Body weight of individuals with obesity decreases after a 6-month high pasta or low pasta Mediterranean diet weight-loss intervention.
Nutrition, metabolism, and cardiovascular diseases : NMCD. 2020;(6):984-995
BACKGROUND & AIMS The effect of pasta consumption within a low-energy Mediterranean diet on body weight regulation has been scarcely explored. This paper investigates the effect of two Mediterranean diets, which differed for lower or higher pasta intake, on body weight change in individuals with obesity. METHODS & RESULTS Forty-nine volunteers finished a quasi-experimental 6-month two-parallel group dietary intervention. Participants were assigned to a low-energy high pasta (HP) or to a low-energy low Pasta (LP) group on the basis of their pasta intake (HP ≥ 5 or LP ≤ 3 times/week). Anthropometrics, blood pressure and heart rate were measured every month. Weight maintenance was checked at month 12. Body composition (bioelectrical impedance analysis, BIA), food intake (24-h recall plus a 7-day carbohydrate record) and the perceived quality of life (36-item short-form health survey, SF-36) were assessed at baseline, 3 and 6 months. Blood samples were collected at baseline and month 6 to assess glucose and lipid metabolism. After 6-month intervention, body weight reduction was -10 ± 8% and -7 ± 4% in HP and LP diet, respectively, and it remained similar at month 12. Both dietary interventions improved anthropometric parameters, body composition, glucose and lipid metabolism, but no significant differences were observed between treatment groups. No differences were observed for blood pressure and heart rate between treatments and among times. HP diet significantly improved perception of quality of life for the physical component. CONCLUSIONS Independent of pasta consumption frequency, low-energy Mediterranean diets were successful in improving anthropometrics, physiological parameters and dietary habits after a 6-month weight-loss intervention. This trial was registered at clinicaltrials.gov as NCT03341650.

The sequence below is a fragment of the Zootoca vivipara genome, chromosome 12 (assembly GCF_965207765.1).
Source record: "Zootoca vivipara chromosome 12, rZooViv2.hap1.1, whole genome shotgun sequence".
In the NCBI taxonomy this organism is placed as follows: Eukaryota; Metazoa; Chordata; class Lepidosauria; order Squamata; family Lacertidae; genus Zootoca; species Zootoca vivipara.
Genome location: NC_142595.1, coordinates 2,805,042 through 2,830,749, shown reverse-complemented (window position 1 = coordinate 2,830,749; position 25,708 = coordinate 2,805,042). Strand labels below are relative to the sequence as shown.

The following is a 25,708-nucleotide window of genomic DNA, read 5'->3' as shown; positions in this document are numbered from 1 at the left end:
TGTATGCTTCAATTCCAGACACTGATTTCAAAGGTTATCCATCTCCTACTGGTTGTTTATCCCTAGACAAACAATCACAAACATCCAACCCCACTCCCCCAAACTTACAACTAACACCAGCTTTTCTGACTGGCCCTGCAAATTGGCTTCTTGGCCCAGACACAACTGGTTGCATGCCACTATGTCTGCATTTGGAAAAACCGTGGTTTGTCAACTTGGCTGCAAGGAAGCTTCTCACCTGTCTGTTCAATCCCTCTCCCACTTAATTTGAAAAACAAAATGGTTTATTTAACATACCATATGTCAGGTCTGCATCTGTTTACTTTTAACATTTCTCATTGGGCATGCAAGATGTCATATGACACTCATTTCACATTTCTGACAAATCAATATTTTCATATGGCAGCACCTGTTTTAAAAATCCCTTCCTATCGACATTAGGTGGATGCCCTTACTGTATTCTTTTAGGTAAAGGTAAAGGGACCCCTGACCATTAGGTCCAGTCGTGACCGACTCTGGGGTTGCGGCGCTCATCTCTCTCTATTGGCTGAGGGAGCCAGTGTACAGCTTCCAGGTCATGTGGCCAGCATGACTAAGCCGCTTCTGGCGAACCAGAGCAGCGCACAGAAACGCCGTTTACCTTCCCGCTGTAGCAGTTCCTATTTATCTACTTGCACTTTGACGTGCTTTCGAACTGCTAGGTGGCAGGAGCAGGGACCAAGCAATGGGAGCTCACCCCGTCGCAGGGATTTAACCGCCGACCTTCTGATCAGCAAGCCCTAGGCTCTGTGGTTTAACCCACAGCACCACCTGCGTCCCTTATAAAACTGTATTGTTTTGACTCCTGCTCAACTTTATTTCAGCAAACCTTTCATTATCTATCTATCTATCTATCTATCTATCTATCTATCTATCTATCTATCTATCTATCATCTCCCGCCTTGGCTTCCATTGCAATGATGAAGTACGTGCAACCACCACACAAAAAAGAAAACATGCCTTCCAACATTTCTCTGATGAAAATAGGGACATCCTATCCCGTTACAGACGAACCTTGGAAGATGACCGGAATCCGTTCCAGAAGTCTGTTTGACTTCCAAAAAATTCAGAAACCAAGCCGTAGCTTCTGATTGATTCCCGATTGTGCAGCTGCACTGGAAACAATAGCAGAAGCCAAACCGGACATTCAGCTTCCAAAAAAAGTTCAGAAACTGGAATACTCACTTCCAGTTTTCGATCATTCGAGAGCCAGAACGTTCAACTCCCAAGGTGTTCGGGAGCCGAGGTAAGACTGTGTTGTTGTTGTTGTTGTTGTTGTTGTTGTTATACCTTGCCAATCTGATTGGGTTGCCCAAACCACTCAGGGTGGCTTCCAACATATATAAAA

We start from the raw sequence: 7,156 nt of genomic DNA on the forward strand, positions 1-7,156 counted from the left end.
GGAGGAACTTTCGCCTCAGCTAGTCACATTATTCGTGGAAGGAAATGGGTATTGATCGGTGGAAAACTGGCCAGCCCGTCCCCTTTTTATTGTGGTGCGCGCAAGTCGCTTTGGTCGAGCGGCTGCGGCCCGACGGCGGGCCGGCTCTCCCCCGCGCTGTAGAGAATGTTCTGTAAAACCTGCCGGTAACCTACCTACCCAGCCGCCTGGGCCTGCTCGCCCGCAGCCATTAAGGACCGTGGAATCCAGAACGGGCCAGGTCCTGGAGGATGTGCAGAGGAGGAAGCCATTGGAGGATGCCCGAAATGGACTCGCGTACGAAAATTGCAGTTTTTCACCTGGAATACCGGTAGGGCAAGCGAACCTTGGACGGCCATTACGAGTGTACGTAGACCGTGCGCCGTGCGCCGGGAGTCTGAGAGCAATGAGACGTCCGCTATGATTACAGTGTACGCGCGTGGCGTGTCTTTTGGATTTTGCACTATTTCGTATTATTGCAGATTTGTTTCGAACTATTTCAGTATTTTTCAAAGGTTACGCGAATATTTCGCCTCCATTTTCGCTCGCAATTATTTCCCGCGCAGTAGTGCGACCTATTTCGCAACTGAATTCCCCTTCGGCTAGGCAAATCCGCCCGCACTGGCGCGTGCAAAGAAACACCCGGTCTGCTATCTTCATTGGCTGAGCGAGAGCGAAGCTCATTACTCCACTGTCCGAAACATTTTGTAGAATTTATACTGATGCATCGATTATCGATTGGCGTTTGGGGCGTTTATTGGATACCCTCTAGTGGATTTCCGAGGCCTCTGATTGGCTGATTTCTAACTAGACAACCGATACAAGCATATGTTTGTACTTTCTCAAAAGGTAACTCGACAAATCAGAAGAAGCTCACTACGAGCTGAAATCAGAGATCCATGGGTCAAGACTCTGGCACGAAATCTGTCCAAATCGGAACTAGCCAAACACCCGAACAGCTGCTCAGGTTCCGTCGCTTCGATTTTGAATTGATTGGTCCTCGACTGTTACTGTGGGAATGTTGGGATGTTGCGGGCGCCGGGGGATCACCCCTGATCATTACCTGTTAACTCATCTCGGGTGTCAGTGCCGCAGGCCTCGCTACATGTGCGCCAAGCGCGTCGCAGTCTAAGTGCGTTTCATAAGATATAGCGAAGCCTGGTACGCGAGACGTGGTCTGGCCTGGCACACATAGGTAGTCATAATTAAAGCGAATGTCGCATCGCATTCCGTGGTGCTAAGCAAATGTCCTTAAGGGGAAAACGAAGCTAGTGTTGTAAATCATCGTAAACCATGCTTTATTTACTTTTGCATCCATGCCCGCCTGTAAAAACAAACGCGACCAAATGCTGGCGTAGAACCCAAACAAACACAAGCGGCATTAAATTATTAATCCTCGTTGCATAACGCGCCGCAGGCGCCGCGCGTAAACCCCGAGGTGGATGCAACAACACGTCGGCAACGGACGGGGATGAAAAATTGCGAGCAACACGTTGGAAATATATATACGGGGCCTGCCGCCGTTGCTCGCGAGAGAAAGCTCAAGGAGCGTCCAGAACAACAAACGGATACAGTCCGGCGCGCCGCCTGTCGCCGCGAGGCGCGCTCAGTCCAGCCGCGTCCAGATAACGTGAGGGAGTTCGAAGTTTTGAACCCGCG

Dietary Glycemic Index and Load and the Risk of Type 2 Diabetes: Assessment of Causal Relations.
Plain language summary
It is generally accepted that certain diet and lifestyle choices contribute to a person’s risk of developing type 2 diabetes (T2D). In this meta-analysis, researchers set out to review previous studies and assess whether there is any evidence that the amount and type of carbohydrate (measured by Glycaemic Index (GI) and Glycaemic Load (GL)) in a person’s diet has a direct influence on their risk of developing T2D. The authors concluded with a high level of confidence that eating high GI and GL foods can lead to a higher risk of developing T2D. They suggest that nutrition advice that favours low GI and GL foods could produce significant cost savings for public healthcare.
While dietary factors are important modifiable risk factors for type 2 diabetes (T2D), the causal role of carbohydrate quality in nutrition remains controversial. Dietary glycemic index (GI) and glycemic load (GL) have been examined in relation to the risk of T2D in multiple prospective cohort studies. Previous meta-analyses indicate significant relations but consideration of causality has been minimal. Here, the results of our recent meta-analyses of prospective cohort studies of 4 to 26-y follow-up are interpreted in the context of the nine Bradford-Hill criteria for causality, that is: (1) Strength of Association, (2) Consistency, (3) Specificity, (4) Temporality, (5) Biological Gradient, (6) Plausibility, (7) Experimental evidence, (8) Analogy, and (9) Coherence. These criteria necessitated referral to a body of literature wider than prospective cohort studies alone, especially in criteria 6 to 9. In this analysis, all nine of the Hill's criteria were met for GI and GL indicating that we can be confident of a role for GI and GL as causal factors contributing to incident T2D. In addition, neither dietary fiber nor cereal fiber nor wholegrain were found to be reliable or effective surrogate measures of GI or GL. Finally, our cost-benefit analysis suggests food and nutrition advice favors lower GI or GL and would produce significant potential cost savings in national healthcare budgets. The high confidence in causal associations for incident T2D is sufficient to consider inclusion of GI and GL in food and nutrient-based recommendations.
Colonic fermentation of indigestible carbohydrates contributes to the second-meal effect.
The American journal of clinical nutrition. 2006;(4):817-22